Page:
Rent Shop Volunteer Join

Q. Who is Mr. Smarty Plants?

A: There are those who suspect Wildflower Center volunteers are the culpable and capable culprits. Yet, others think staff members play some, albeit small, role. You can torture us with your plant questions, but we will never reveal the Green Guru's secret identity.

Help us grow by giving to the Plant Database Fund or by becoming a member

Did you know you can access the Native Plant Information Network with your web-enabled smartphone?

Share

Ask Mr. Smarty Plants

Ask Mr. Smarty Plants is a free service provided by the staff and volunteers at the Lady Bird Johnson Wildflower Center.

Search Smarty Plants
See a list of all Smarty Plants questions

Please forgive us, but Mr. Smarty Plants has been overwhelmed by a flood of mail and must take a break for awhile to catch up. We hope to be accepting new questions again soon. Thank you!

Need help with plant identification, visit the plant identification page.

 
rate this answer
6 ratings

Monday - March 11, 2013

From: Smithville, TX
Region: Southwest
Topic: Plant Identification, Shrubs, Trees
Title: Identification of bush with red berries
Answered by: Nan Hampton

QUESTION:

bush? grows along fence lines in rural areas; sheds foliage in fall; berries appear; colors vary from red to orange, depending on soil?

ANSWER:

Your description sounds to me like Ilex decidua (Possumhaw).  As the species name suggests, it is deciduous—shedding its leaves in winter—but the female trees retain their orange, red, or sometimes yellow berries after they lose their leaves.  The berries are eaten by at least 9 bird species including cedar waxwings.  The berries are most often eaten late in the winter season after the berries have gone through one or more freezes.  As far as I know, the berry color depends on the genetics of the plant.  I have never seen any information indicating that it is due to soils it grows in.  Here is more information from Aggie Horticulture, University of Florida Extension Service and Stephen F. Austin University.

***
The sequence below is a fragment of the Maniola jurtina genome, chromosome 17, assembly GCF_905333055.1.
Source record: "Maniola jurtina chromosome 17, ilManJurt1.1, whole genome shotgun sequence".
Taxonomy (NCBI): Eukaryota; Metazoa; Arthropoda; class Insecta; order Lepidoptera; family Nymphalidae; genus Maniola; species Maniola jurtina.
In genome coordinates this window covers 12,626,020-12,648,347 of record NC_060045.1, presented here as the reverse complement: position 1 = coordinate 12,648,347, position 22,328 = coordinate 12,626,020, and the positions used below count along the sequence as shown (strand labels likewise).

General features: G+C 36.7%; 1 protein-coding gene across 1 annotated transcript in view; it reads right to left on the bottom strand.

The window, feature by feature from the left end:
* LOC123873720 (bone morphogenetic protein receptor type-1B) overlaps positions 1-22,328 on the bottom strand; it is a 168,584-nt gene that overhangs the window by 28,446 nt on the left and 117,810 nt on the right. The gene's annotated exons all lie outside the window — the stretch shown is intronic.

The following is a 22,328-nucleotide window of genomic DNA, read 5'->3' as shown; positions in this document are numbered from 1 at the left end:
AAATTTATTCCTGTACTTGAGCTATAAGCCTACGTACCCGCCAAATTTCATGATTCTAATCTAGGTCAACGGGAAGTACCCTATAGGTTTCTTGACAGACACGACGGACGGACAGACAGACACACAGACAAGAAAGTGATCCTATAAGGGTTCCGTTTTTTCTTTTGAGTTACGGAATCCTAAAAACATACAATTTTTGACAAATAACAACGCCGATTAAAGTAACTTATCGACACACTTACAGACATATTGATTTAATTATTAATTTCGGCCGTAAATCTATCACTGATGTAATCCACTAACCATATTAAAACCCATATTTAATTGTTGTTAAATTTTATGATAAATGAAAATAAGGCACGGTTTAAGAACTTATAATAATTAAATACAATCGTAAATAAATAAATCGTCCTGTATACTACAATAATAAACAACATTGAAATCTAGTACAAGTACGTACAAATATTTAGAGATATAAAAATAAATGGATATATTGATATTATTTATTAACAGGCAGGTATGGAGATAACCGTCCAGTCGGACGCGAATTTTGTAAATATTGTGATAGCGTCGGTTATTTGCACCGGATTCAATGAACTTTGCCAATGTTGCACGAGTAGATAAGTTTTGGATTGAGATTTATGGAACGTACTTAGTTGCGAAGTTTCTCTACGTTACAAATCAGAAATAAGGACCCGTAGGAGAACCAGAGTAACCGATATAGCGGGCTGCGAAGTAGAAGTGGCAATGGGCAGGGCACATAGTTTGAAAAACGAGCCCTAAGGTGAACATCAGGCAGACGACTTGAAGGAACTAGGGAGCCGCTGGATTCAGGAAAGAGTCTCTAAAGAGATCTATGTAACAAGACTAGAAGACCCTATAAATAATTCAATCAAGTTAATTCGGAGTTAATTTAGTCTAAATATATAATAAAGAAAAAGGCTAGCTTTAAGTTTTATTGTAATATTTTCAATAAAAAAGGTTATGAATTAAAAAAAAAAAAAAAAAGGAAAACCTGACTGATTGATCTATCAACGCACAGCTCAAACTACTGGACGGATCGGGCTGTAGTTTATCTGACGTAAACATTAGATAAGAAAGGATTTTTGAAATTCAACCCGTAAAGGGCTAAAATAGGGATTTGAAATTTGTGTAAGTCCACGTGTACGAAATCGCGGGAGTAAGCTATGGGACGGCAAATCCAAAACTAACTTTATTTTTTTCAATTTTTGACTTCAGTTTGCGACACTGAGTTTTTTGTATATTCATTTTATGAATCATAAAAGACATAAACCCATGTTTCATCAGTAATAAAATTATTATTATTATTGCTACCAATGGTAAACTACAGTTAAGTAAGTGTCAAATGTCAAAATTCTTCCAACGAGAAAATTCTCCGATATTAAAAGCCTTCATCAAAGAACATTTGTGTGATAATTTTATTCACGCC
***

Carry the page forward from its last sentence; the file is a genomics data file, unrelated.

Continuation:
The females of its close relative, Ilex vomitoria (Yaupon), also bear red berries; but, because they are evergreen, their red berries aren't as evident as those of the possumhaws.

 

From the Image Gallery


Possumhaw
Ilex decidua

Possumhaw
Ilex decidua

Possumhaw
Ilex decidua

Possumhaw
Ilex decidua

Yaupon
Ilex vomitoria

More Shrubs Questions

Plant to cover retaining wall in Carlisle PA
August 01, 2010 - I have a block retaining wall in my back yard. I need to find a quick growing plant that will grow through late summer into fall and cover the wall with limited sunlight.
view the full question and answer

Non-native and/or hybridized shrubs in Pittsburg PA
May 17, 2011 - I planted 2 boulevard cypress pom pom trees last year in my front yard in the clay conditioned soil. We dug the tree holds according to the planting instruction and filled some sand in the bottom for ...
view the full question and answer

Is cenizo (Leucophyllum frutescens) edible?
December 21, 2012 - I found a post here about cenizo leaves being used for tea, but I'm wondering if the leaves of the cenizo are edible? I have found many recipes for 'brown butter sage' leaves (sauteed often with on...
view the full question and answer

Death of non-native eleaegnus from Austin
March 30, 2013 - We have a long hedge of elaeagnus, about 5 ft tall. Four of them died in the middle of the hedge. Where can we find such big plants? Is it advisable to unroot and transplant from another area?
view the full question and answer

Toxic trees and shrubs in Pennsylvania
September 30, 2008 - I have a long property edge that I have been gradually transforming from a former cattle pasture into a hedgerow of native trees and shrubs. Cattle still graze on the other side. Are there any toxic...
view the full question and answer

Support the Wildflower Center by Donating Online or Becoming a Member today.